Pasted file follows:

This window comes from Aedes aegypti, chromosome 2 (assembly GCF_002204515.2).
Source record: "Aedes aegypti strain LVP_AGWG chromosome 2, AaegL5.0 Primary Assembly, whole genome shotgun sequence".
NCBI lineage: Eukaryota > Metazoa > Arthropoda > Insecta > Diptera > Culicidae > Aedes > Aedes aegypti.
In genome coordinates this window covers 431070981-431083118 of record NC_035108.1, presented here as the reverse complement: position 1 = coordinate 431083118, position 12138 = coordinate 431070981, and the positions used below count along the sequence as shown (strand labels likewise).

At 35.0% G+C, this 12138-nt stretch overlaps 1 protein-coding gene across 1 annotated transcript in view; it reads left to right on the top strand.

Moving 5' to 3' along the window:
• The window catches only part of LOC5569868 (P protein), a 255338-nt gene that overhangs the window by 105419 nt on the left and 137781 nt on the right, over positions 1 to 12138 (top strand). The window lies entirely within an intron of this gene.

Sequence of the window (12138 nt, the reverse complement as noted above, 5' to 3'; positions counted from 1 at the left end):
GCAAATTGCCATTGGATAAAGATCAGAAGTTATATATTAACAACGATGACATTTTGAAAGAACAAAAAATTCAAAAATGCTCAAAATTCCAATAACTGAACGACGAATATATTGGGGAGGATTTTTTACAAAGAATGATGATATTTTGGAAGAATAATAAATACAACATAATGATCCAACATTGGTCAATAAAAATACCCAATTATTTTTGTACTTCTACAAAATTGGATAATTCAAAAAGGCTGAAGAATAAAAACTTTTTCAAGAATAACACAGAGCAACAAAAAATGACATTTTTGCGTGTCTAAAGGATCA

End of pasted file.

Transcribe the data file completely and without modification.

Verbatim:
This window comes from Aedes aegypti, chromosome 2 (assembly GCF_002204515.2).
Source record: "Aedes aegypti strain LVP_AGWG chromosome 2, AaegL5.0 Primary Assembly, whole genome shotgun sequence".
NCBI lineage: Eukaryota > Metazoa > Arthropoda > Insecta > Diptera > Culicidae > Aedes > Aedes aegypti.
In genome coordinates this window covers 431070981-431083118 of record NC_035108.1, presented here as the reverse complement: position 1 = coordinate 431083118, position 12138 = coordinate 431070981, and the positions used below count along the sequence as shown (strand labels likewise).

At 35.0% G+C, this 12138-nt stretch overlaps 1 protein-coding gene across 1 annotated transcript in view; it reads left to right on the top strand.

Moving 5' to 3' along the window:
• The window catches only part of LOC5569868 (P protein), a 255338-nt gene that overhangs the window by 105419 nt on the left and 137781 nt on the right, over positions 1 to 12138 (top strand). The window lies entirely within an intron of this gene.

Sequence of the window (12138 nt, the reverse complement as noted above, 5' to 3'; positions counted from 1 at the left end):
GCAAATTGCCATTGGATAAAGATCAGAAGTTATATATTAACAACGATGACATTTTGAAAGAACAAAAAATTCAAAAATGCTCAAAATTCCAATAACTGAACGACGAATATATTGGGGAGGATTTTTTACAAAGAATGATGATATTTTGGAAGAATAATAAATACAACATAATGATCCAACATTGGTCAATAAAAATACCCAATTATTTTTGTACTTCTACAAAATTGGATAATTCAAAAAGGCTGAAGAATAAAAACTTTTTCAAGAATAACACAGAGCAACAAAAAATGACATTTTTGCGTGTCTAAAGGATCA